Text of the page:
Plenary meeting at Caen-Carpiquet Airport

Logo of CEOS and AdC

The next plenary meeting of the project was scheduled to take place at Caen-Carpiquet Airport from March 23 to 24, 2020. A flight authorization was requested so that after a presentation of the project, tests on the inspection by automated and autonomous drone in search of fence faults will be carried out on March 24 in the presence of partners and guests representing the main regional authorities and national. However, as part of the national effort to combat COVID-19, the day of presentation of the CEOS project at Caen-Carpiquet airport on March 24, 2020 is canceled.

Main characteristics of the project:

General view of Caen-Carpiquet airport and an inspection drone

CEOS is a project for monitoring sensitive areas by drone. This national project is partially funded by the Normandy region for local partners: Caen Carpiquet airport for airport fence inspection tests and ADCIS company for automatic analysis of images acquired by the drone.

Other solution providers such as Thales or RTaW participate, as well as subcontractors for the drone part such as Alerion and Sysgo or even the ESIEE, the University of Lorraine and INRIA for their scientific expertise. The DGAC supports the project on regulation and implementation of the various components of the project.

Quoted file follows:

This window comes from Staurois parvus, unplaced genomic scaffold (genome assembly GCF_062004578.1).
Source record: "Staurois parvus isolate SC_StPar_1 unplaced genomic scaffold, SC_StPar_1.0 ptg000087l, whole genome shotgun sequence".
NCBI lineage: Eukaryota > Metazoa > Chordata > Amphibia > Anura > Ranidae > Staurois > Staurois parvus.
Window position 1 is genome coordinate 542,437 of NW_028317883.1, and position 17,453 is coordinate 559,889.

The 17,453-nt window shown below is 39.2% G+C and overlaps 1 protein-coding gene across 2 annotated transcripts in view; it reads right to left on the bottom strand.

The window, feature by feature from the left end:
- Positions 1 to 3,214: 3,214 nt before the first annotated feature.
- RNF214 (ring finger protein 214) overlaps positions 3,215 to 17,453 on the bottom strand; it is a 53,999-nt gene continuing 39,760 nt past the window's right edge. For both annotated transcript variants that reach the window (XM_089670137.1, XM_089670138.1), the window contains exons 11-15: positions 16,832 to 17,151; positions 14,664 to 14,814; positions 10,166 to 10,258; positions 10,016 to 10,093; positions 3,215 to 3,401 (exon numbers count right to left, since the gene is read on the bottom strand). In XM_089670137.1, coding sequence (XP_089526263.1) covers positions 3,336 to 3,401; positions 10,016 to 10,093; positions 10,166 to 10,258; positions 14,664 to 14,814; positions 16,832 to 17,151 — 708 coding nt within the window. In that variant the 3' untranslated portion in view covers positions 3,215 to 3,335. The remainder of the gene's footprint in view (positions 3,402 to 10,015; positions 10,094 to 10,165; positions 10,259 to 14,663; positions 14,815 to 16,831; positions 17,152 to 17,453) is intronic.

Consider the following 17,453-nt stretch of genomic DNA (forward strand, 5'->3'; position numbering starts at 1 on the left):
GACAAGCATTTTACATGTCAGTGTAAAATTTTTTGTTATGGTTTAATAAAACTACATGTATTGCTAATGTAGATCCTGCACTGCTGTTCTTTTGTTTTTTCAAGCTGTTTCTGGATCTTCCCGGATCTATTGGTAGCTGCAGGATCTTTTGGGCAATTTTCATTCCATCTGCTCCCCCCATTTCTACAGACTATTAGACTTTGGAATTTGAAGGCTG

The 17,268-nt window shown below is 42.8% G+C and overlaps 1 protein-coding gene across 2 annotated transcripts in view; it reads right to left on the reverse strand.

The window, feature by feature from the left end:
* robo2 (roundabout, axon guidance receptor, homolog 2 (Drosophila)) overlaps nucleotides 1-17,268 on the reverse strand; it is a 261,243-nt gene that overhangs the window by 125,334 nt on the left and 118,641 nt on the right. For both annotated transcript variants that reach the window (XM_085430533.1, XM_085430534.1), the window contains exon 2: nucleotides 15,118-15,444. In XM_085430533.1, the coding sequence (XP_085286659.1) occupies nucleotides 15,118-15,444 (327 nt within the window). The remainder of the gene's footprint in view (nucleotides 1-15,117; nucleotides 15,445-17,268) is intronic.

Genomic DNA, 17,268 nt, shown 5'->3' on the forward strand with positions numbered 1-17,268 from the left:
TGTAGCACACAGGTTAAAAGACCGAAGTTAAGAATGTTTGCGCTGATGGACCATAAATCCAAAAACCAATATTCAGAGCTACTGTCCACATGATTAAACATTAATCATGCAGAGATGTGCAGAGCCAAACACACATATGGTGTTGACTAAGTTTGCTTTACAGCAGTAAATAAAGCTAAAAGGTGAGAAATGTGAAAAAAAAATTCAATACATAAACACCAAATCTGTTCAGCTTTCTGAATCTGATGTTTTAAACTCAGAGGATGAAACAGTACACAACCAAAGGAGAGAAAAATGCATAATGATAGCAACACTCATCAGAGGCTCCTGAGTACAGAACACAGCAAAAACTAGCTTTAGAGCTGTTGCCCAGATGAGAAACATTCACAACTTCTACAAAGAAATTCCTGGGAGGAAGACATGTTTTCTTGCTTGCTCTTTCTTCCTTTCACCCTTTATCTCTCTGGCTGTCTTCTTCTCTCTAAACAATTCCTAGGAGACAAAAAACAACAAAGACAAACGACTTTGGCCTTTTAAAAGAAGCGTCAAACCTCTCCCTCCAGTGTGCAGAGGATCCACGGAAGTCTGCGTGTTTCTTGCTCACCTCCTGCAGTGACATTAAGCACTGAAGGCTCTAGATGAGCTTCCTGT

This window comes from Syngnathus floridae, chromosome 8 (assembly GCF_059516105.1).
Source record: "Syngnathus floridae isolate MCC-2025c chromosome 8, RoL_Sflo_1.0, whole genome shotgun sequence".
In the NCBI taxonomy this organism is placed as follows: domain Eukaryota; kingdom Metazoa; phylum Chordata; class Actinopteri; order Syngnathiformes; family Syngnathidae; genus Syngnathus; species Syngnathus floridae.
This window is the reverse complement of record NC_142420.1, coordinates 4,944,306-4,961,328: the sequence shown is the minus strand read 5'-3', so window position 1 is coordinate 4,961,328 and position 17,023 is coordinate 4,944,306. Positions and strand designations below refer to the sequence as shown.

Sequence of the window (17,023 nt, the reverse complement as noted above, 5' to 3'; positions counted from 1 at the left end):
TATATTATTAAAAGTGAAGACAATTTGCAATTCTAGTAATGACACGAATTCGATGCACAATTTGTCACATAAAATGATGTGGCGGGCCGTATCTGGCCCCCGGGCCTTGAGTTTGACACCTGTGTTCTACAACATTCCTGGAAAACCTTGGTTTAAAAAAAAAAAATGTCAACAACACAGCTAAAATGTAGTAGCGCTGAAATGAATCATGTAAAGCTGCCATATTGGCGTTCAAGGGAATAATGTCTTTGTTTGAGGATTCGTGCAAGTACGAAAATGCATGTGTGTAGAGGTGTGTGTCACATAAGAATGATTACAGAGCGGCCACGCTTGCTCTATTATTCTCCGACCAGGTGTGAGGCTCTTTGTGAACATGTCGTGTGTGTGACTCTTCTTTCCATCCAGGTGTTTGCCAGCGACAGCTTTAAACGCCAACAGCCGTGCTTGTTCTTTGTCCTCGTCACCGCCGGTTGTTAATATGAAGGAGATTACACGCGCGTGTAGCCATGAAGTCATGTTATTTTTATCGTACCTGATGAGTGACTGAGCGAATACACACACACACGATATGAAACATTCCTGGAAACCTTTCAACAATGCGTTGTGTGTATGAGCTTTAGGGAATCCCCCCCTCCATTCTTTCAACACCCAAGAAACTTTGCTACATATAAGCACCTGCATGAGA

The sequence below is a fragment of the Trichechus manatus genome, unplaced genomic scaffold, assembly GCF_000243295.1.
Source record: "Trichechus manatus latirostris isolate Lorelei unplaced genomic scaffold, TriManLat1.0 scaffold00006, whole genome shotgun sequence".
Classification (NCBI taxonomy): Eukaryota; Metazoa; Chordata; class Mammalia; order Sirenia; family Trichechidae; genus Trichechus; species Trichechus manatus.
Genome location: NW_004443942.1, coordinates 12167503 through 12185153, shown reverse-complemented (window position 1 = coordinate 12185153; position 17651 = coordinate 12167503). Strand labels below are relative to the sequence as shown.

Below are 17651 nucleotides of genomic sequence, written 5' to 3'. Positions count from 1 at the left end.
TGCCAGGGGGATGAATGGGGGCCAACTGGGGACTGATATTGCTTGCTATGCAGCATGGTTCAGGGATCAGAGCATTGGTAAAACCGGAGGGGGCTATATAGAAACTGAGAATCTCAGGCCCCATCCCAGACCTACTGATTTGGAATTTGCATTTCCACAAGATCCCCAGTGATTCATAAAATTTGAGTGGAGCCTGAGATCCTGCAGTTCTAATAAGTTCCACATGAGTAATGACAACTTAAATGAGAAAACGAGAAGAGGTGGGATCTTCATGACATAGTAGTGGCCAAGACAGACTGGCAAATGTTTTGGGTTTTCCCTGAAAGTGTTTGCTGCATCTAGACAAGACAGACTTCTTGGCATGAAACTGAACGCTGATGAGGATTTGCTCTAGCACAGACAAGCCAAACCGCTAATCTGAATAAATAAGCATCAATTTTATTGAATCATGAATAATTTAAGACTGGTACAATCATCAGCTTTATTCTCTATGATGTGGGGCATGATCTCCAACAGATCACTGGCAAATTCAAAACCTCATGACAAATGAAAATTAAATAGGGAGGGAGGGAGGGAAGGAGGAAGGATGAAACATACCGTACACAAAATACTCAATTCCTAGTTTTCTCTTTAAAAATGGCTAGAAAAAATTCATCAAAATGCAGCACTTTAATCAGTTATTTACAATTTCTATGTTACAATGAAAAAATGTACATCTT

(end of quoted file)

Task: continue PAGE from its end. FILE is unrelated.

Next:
Begun in 2017, the project is in an experimental phase in the field for the various use cases for detecting defaults or usury:

CEOS use cases

Aids and funding

CEOS aids and funding

Regulatory and implementation support

CEOS regulatory and implementation support

Project partners

CEOS partners

The goal of the project is to carry out, using a drone, exhaustive, and automatic surveillance of all equipment and infrastructure elements.

This project brings an environmental gain because currently the airport fences are inspected by all-terrain vehicle and, in the case of medium voltage lines, surveillance is done in part by helicopter. Using a drone also limits the risks taken by response teams and the costs incurred.

The monitoring of penstocks requires the intervention of rope access technicians and the monitoring of medium voltage lines may require a walking inspection in wooded areas. The drone makes these surveillance tasks over long distances and difficult to access, less tedious.

Generally an exhaustive inspection can be done more regularly and the automation also brings a qualitative gain because the flight plan of the drone is reproducible.

During the inspection of airport fences, the drone will travel the 7km of fence at 20km/h while remaining 5m from it and less than 5m above ground. He will photograph the entire chain-link fence then the images will be automatically analyzed when the drone returns. Defects that may allow animals or potential malicious people to pass will then be located and analyzed more significantly than at present. The more frequent and regular inspection will allow airport security and safety services to identify defects and act quickly.

Map of the route covered during a drone fence inspection

Project website: https://www.ceos-systems.com